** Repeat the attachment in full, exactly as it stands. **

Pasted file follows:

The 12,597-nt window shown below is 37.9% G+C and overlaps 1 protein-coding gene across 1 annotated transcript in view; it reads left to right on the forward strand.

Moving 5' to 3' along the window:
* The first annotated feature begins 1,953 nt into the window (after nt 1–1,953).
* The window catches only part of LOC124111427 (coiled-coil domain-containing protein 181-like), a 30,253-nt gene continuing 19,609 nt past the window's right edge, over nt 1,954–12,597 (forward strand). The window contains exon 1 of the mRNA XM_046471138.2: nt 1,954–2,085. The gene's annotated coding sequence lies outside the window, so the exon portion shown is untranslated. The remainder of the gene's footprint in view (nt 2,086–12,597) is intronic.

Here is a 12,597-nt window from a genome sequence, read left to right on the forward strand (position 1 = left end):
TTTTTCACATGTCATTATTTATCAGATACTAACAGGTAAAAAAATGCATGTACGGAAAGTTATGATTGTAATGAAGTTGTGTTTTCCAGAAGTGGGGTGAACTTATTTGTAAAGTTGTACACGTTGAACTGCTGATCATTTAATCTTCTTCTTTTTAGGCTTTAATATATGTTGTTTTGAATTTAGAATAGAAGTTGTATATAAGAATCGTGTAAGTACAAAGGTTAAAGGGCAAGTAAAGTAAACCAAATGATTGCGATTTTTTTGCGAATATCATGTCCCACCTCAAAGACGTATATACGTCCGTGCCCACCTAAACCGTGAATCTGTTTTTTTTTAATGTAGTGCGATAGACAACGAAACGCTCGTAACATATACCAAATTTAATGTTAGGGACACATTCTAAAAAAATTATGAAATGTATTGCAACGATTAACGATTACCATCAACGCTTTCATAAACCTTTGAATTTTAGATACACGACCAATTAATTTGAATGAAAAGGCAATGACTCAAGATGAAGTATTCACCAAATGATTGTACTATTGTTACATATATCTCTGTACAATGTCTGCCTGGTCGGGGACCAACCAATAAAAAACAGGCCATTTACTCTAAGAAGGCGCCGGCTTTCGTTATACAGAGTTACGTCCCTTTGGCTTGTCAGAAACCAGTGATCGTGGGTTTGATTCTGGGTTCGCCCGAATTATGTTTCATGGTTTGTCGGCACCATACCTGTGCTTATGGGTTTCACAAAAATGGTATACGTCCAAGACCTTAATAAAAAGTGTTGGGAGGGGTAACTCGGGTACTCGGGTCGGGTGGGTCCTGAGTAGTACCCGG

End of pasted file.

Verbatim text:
The 12,597-nt window shown below is 37.9% G+C and overlaps 1 protein-coding gene across 1 annotated transcript in view; it reads left to right on the forward strand.

Moving 5' to 3' along the window:
* The first annotated feature begins 1,953 nt into the window (after nt 1–1,953).
* The window catches only part of LOC124111427 (coiled-coil domain-containing protein 181-like), a 30,253-nt gene continuing 19,609 nt past the window's right edge, over nt 1,954–12,597 (forward strand). The window contains exon 1 of the mRNA XM_046471138.2: nt 1,954–2,085. The gene's annotated coding sequence lies outside the window, so the exon portion shown is untranslated. The remainder of the gene's footprint in view (nt 2,086–12,597) is intronic.

Here is a 12,597-nt window from a genome sequence, read left to right on the forward strand (position 1 = left end):
TTTTTCACATGTCATTATTTATCAGATACTAACAGGTAAAAAAATGCATGTACGGAAAGTTATGATTGTAATGAAGTTGTGTTTTCCAGAAGTGGGGTGAACTTATTTGTAAAGTTGTACACGTTGAACTGCTGATCATTTAATCTTCTTCTTTTTAGGCTTTAATATATGTTGTTTTGAATTTAGAATAGAAGTTGTATATAAGAATCGTGTAAGTACAAAGGTTAAAGGGCAAGTAAAGTAAACCAAATGATTGCGATTTTTTTGCGAATATCATGTCCCACCTCAAAGACGTATATACGTCCGTGCCCACCTAAACCGTGAATCTGTTTTTTTTTAATGTAGTGCGATAGACAACGAAACGCTCGTAACATATACCAAATTTAATGTTAGGGACACATTCTAAAAAAATTATGAAATGTATTGCAACGATTAACGATTACCATCAACGCTTTCATAAACCTTTGAATTTTAGATACACGACCAATTAATTTGAATGAAAAGGCAATGACTCAAGATGAAGTATTCACCAAATGATTGTACTATTGTTACATATATCTCTGTACAATGTCTGCCTGGTCGGGGACCAACCAATAAAAAACAGGCCATTTACTCTAAGAAGGCGCCGGCTTTCGTTATACAGAGTTACGTCCCTTTGGCTTGTCAGAAACCAGTGATCGTGGGTTTGATTCTGGGTTCGCCCGAATTATGTTTCATGGTTTGTCGGCACCATACCTGTGCTTATGGGTTTCACAAAAATGGTATACGTCCAAGACCTTAATAAAAAGTGTTGGGAGGGGTAACTCGGGTACTCGGGTCGGGTGGGTCCTGAGTAGTACCCGG